The Bill promotes the rights of persons with disability consistent with Australia’s obligations by ensuring that the paramount consideration of NDIS worker screening is the right of people with disability to live free from abuse, violence, neglect and exploitation.

Right to work - Article 6 of the ICESCR

Article 6 of the ICESCR recognises the right to work and ‘includes the right of everyone to the opportunity to gain his living by work which he freely chooses or accepts’.  This right  applies to workers who work with people with disability, including NDIS participants.

The paramount objective of this Bill is to protect people with disability from experiencing harm arising as a result of unsafe supports or services provided under the NDIS.

Consistent with this objective, worker screening has been introduced for roles with registered NDIS providers that have been identified as requiring particular mitigation of the risk of harm to people with disability.  Worker screening obligations are not imposed in relation to other roles; however, it will remain open to employers, including self-managed participants, to require worker screening for any worker that they engage in the delivery of NDIS supports and services.  This reflects a targeted, measured approach to the risk.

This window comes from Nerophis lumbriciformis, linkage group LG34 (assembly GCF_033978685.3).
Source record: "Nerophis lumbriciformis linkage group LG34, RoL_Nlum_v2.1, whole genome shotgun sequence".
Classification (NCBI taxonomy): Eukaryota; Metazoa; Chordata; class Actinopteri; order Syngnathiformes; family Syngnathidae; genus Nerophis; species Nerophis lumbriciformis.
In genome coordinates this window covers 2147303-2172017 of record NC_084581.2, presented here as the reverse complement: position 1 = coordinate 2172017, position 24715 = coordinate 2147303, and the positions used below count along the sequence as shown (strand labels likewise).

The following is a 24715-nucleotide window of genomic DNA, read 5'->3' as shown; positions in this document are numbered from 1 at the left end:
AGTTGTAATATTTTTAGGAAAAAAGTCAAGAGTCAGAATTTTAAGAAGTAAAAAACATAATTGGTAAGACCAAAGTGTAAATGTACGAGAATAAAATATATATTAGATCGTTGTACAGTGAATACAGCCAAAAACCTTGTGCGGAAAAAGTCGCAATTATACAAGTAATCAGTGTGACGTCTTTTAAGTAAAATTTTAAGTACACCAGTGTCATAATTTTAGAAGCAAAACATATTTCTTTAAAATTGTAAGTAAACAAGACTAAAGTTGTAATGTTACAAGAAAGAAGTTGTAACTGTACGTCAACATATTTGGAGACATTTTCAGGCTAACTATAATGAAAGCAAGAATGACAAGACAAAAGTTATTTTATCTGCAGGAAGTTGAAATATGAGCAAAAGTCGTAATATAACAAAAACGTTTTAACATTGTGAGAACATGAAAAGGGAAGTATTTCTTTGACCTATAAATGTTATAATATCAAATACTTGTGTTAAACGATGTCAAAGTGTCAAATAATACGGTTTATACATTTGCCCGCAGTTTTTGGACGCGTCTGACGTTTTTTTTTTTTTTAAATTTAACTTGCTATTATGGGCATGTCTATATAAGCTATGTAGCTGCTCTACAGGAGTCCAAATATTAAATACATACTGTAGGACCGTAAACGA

Criminal history checks and other forms of pre-employment screening are conducted as a matter of routine for a range of occupations to allow employers to make recruitment decisions which support a safe and secure workplace for workers and people with disability.

However, governments recognise that some individuals, by virtue of their history, have valuable lived experiences to share with people with disability accessing NDIS supports and services.  It is recognised that people with lived experience who have committed an offence or misconduct in the past can make significant changes in their lives.